To the Editor:
I am writing to clarify some misrepresentations being made concerning the selection of students to the Task Force on the Status of Women at Dartmouth. Membership to the Task Force was granted to those who demonstrated in their applications a willingness to hear others’ viewpoints and a genuine interest in the problems women face on this campus. No one was excluded because of a previous commitment or knowledge about the subject.
The group is accordingly composed of a wide variety of women and men of very diverse backgrounds and beliefs – including individuals involved with feminist issues. It would do no good to have a group composed entirely of activists or women’s studies majors. Women’s issues affect everyone at Dartmouth, and therefore all members of our community should be brought into the dialogue.
Knowledge of the issues is beneficial, but to find open-minded individuals is a far greater challenge. To suggest that Task Force members will not achieve relevant and important conclusions simply because they do not share a common background in women’s issues is insulting to the initiative of these students, who have displayed an interest in approaching the issues with an open mind.
Furthermore, I did not “hand pick” the members of the Task Force. Applications were sent out to the entire Dartmouth community. Those applications were evaluated by each of the four class presidents, in conjunction with their vice-presidents. From a very competitive process, we selected 20 individuals who absolutely met the criteria set above.
Finally, a word on a quotation in Monday’s article in The Dartmouth (“Women’s task force convenes,” Jan. 24), that the Task Force would not be a “forum for man bashing,” re-quoted from an earlier article (“’94 Class council forms task force on women,” Nov. 3). When taken in context, it was obvious that I was responding to criticisms that the Task Force would seek to pit the problems of this campus only on men. However, when rehashed and inserted in an article about feminists who were excluded from the group, it sounded quite different. I was in no way equating feminism with man-bashing, and that is clear in the first article.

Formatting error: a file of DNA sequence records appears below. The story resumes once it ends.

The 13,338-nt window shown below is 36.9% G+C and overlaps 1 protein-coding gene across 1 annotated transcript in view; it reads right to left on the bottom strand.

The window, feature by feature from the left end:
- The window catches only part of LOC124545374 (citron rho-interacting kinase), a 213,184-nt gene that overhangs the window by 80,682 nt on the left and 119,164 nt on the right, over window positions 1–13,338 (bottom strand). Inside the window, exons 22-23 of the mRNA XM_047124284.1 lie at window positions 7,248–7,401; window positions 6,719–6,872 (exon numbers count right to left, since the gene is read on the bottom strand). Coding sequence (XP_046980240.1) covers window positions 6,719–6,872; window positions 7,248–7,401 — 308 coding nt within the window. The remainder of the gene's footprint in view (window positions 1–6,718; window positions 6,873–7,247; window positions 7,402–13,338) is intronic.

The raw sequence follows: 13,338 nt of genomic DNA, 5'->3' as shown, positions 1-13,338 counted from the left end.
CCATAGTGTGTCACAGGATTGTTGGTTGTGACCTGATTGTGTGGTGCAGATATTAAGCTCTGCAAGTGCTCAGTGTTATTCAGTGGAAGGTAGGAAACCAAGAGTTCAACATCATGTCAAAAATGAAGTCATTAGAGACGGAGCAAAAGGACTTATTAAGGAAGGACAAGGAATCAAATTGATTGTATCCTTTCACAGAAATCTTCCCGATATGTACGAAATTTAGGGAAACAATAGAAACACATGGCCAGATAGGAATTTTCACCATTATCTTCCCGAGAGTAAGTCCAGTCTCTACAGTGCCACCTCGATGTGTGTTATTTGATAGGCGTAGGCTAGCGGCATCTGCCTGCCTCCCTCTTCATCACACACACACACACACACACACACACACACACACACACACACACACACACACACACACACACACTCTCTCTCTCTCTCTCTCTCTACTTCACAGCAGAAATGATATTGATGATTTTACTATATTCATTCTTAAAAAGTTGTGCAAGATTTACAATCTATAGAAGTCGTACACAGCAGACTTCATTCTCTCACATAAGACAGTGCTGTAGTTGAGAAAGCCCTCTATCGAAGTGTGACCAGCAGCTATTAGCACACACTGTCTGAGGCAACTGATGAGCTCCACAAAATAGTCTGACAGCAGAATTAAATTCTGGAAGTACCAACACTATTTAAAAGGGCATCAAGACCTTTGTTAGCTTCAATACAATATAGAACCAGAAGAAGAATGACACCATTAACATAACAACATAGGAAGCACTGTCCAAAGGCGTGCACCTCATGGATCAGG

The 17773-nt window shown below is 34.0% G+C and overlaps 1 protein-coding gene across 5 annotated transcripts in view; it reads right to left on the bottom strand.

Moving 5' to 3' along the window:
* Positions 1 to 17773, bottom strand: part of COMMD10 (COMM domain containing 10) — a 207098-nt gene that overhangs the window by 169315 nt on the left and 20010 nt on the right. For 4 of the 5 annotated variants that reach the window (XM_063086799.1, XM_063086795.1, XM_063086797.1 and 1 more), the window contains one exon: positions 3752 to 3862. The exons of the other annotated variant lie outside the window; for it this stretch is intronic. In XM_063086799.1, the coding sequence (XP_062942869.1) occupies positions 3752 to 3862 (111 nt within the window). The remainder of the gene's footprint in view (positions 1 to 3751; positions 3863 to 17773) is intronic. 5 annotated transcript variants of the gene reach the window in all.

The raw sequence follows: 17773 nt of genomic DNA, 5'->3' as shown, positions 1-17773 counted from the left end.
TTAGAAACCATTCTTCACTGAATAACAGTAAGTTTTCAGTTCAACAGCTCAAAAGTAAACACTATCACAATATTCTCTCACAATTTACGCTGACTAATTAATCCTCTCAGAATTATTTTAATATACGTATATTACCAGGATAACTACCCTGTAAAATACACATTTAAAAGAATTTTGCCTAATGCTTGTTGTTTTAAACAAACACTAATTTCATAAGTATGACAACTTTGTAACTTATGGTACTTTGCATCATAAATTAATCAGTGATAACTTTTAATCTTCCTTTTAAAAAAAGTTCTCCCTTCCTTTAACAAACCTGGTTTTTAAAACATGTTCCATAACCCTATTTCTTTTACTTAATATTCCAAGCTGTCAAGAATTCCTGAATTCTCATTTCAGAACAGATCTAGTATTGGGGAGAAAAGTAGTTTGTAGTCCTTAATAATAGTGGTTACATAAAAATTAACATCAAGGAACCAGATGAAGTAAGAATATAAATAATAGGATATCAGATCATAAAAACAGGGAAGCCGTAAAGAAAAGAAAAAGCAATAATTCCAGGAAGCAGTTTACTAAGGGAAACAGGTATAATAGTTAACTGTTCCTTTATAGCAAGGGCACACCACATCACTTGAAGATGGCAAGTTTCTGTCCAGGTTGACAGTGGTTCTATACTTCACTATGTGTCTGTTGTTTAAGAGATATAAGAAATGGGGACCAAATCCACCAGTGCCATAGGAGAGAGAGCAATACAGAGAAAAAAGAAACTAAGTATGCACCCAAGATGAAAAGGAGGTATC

This Task Force was formed to objectively address issues of sexual assault, eating disorders, classroom dynamics, and gender inequities in sports, among others. My intent in creating this group was to get people thinking about these issues on campus. I am glad to see that the debate has already begun, and I sincerely hope that those who share criticism of the Task Force will actively attempt to work with the committee, as opposed to criticizing its work from afar.
DAN GARODNICK ’94